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Release Date: 05/17/2000
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The U.S. Environmental Protection Agency today proposed a major action to protect the public health and the environment of all Americans by reducing the sulfur content in diesel fuel by 97 percent to provide for the cleanest-running heavy-duty trucks and buses in history. By addressing diesel fuel and engines together as a single system, harmful emissions from diesel and gasoline heavy trucks and buses will be reduced up to 95 percent -- the clean-air equivalent of eliminating air pollution from 13 million of today’s trucks.

“Anyone who has ever driven behind a large truck or bus is familiar with the smell of diesel fuel and the clouds of thick exhaust emissions. Today’s action would cut this harmful air pollution by more than 90 percent,” said EPA Administrator Carol M. Browner. “The Clinton-Gore Administration already has produced the toughest tailpipe standards ever for passenger cars, minivans, sport utility vehicles, and pick-up trucks. This proposal takes the next big step to achieve cleaner air. It will provide dramatically cleaner heavy-duty trucks and buses. The result will be significantly healthier air for all Americans.”

This action, in combination with other actions EPA is taking to improve air quality, such as controlling pollution from power plants and passenger cars, will help ensure that more than 120 million people across the country will be able to live in areas that meet national health standards for clean air. This proposal would reduce smog-causing nitrogen oxides from these vehicles by 95 percent, and it would reduce particulate matter, or soot, by 90 percent. In the United States, every year, smog and particulate matter (soot) account for 15,000 premature deaths, one million respiratory problems, 400,000 asthma attacks, and thousands of cases of aggravated asthma, especially in children.

An older, dirtier diesel vehicle can emit almost 8 tons of air pollution per year. There also is increasing evidence that diesel exhaust may cause lung cancer in humans. This proposal would reduce 2.8 million tons of smog-causing nitrogen oxides emissions each year once the program is fully implemented. Emissions of soot would be reduced by 110,000 tons each year.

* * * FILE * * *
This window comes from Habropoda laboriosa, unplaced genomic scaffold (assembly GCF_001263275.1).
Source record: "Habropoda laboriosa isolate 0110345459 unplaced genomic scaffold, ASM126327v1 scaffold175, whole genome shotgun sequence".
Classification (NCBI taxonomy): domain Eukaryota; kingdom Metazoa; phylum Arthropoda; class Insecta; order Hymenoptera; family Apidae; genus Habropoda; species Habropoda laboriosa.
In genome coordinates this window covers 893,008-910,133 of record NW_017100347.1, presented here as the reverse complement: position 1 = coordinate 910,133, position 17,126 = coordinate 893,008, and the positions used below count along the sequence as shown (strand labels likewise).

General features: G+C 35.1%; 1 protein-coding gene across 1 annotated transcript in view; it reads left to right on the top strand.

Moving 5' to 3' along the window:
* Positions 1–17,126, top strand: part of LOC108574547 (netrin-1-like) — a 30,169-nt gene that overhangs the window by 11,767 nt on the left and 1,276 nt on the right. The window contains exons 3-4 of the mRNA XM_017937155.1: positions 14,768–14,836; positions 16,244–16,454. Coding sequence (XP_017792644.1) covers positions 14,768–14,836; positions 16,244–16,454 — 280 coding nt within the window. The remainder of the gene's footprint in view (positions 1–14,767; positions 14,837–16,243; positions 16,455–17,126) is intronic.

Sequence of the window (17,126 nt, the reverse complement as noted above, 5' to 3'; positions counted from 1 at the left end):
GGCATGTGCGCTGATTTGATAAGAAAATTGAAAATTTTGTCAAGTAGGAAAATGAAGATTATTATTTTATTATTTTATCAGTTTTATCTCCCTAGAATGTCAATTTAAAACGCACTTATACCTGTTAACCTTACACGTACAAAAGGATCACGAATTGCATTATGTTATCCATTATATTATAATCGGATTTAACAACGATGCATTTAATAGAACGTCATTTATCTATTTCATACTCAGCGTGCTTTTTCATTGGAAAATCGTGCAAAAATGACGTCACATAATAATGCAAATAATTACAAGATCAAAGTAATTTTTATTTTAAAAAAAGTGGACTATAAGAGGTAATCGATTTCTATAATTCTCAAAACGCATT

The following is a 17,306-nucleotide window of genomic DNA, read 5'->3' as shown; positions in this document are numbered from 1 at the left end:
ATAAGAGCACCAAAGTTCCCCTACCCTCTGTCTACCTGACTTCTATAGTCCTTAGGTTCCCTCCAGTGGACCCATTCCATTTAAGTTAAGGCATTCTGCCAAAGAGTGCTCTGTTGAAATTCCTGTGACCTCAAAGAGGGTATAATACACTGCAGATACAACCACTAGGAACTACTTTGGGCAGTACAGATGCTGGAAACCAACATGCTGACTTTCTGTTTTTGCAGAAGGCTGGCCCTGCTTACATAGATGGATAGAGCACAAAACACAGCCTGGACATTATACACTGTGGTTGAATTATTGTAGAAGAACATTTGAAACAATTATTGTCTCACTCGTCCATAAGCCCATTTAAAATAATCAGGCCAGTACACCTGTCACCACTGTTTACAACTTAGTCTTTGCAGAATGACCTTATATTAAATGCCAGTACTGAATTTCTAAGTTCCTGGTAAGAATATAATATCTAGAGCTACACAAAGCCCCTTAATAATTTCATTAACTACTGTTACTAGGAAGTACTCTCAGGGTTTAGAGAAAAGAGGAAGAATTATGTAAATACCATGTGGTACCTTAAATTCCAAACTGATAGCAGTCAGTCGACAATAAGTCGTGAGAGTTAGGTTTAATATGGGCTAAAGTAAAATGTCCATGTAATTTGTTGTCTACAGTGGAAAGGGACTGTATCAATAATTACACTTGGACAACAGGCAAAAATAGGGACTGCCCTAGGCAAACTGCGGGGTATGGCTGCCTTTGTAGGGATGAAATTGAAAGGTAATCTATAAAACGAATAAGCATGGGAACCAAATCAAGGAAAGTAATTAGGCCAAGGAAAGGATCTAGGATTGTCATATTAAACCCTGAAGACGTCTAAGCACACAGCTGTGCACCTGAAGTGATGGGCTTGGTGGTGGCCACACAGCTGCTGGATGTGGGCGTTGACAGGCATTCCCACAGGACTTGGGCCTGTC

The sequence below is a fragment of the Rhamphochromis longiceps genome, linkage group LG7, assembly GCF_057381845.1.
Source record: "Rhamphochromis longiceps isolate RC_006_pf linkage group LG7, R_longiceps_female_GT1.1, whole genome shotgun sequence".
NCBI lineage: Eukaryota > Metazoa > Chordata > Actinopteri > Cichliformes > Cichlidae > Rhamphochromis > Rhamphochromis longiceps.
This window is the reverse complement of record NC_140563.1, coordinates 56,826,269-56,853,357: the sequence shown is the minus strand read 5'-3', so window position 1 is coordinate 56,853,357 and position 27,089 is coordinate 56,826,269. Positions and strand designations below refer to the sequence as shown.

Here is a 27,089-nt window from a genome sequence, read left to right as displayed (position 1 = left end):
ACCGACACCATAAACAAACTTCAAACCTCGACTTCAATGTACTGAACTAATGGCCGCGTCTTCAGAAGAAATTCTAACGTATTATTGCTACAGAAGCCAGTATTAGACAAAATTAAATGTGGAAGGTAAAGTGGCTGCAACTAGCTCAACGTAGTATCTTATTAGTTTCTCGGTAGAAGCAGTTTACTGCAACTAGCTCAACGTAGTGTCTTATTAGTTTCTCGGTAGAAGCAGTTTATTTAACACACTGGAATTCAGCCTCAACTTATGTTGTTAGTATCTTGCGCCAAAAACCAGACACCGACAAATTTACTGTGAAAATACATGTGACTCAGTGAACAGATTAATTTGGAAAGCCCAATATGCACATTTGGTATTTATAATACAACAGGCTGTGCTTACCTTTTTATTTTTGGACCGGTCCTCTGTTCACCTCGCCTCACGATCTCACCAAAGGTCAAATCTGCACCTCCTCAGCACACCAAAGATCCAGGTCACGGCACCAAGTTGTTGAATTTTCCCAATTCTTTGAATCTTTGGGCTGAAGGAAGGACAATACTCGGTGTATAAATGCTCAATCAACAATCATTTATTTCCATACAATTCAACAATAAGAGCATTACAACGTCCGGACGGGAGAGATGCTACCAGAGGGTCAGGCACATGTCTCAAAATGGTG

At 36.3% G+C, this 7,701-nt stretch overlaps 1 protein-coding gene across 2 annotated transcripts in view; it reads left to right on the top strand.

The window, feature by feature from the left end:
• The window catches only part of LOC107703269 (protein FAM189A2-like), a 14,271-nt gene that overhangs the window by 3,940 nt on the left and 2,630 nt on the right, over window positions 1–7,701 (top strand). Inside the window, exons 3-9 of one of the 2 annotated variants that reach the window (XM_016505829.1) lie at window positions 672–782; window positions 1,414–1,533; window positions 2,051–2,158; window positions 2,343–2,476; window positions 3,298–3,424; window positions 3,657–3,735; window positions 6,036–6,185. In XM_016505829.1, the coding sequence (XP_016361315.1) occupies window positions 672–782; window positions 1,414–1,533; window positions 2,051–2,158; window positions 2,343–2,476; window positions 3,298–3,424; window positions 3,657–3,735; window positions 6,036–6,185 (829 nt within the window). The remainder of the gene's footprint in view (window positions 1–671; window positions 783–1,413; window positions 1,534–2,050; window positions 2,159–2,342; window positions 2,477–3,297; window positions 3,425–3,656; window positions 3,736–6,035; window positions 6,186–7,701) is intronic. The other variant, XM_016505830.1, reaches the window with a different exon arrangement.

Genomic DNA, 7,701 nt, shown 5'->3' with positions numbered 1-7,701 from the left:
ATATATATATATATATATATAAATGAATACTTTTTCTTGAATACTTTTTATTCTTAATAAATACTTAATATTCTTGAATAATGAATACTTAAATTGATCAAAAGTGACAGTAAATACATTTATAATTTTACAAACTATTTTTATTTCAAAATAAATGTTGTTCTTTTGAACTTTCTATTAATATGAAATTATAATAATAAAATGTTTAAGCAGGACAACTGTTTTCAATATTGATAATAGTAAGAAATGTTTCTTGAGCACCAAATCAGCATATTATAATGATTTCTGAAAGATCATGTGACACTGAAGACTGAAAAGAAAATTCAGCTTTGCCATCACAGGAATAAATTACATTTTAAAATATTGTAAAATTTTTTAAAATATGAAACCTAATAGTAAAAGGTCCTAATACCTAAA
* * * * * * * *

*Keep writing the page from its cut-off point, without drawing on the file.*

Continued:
To date, most diesel trucks and buses have not used pollution control devices such as catalytic converters, similar to the devices that have been used on cars for the last 25 years. To enable pollution-control technology to be effective on trucks and buses, diesel fuel must be significantly cleaner than it is today. EPA has proposed a reduction in the sulfur content of highway diesel fuel from its current level of 500 parts per million to 15 parts per million – a 97 percent reduction. Diesel engines are more durable and have higher fuel economy than gasoline engines. With lower-sulfur fuels and advanced technology, they also will be able to burn more cleanly as well.

This proposal requires diesel and gasoline engines to meet stringent emission standards. These standards would result in the first broad use of emission control devices such as three-way catalysts and soot traps on these engines. Diesel engine manufacturers would have flexibility to meet the new standards through a phase-in approach between 2007 and 2010. Gasoline engine manufactures will have to meet the standards in 2007.

EPA has designed this proposal to include significant lead time for the introduction of new cleaner fuel into the marketplace and to ensure no disruptions in fuel supply. The proposal also discusses various flexible phase-in approaches for the diesel fuel industry to facilitate the complete transition to new clean diesel fuel and to reduce costs further. The fuel provisions would go into effect in June, 2006. EPA is seeking comments in its proposal on ways to incorporate additional flexibility for small oil refiners.

Today’s action, coupled with other actions regarding diesel engines taken by the Clinton Administration, would produce clean-air benefits that will provide as much reduction in air pollution as will the tough new tailpipe standards for passenger vehicles that President Clinton announced last December. Those standards are the toughest ever for passenger vehicles and require cars to be 77 to 95 percent cleaner than those on the road today. Beginning in 2004, light-duty trucks, mini-vans and sport utility vehicles will have to meet the same tailpipe-emission standards as passenger cars. Also, that rule requires a 90 percent reduction in the sulfur content of gasoline.

There will be five public hearings regarding today’s proposal. The hearings will take place in New York, Chicago, Atlanta, Denver and Los Angeles. Following the public hearings, there will be a 45 day comment period. Instructions on submitting written comments are in the Federal Register notice. EPA plans to finalize its proposal by the end of this year. The proposed rule and related documents are available electronically via the EPA Internet site at:

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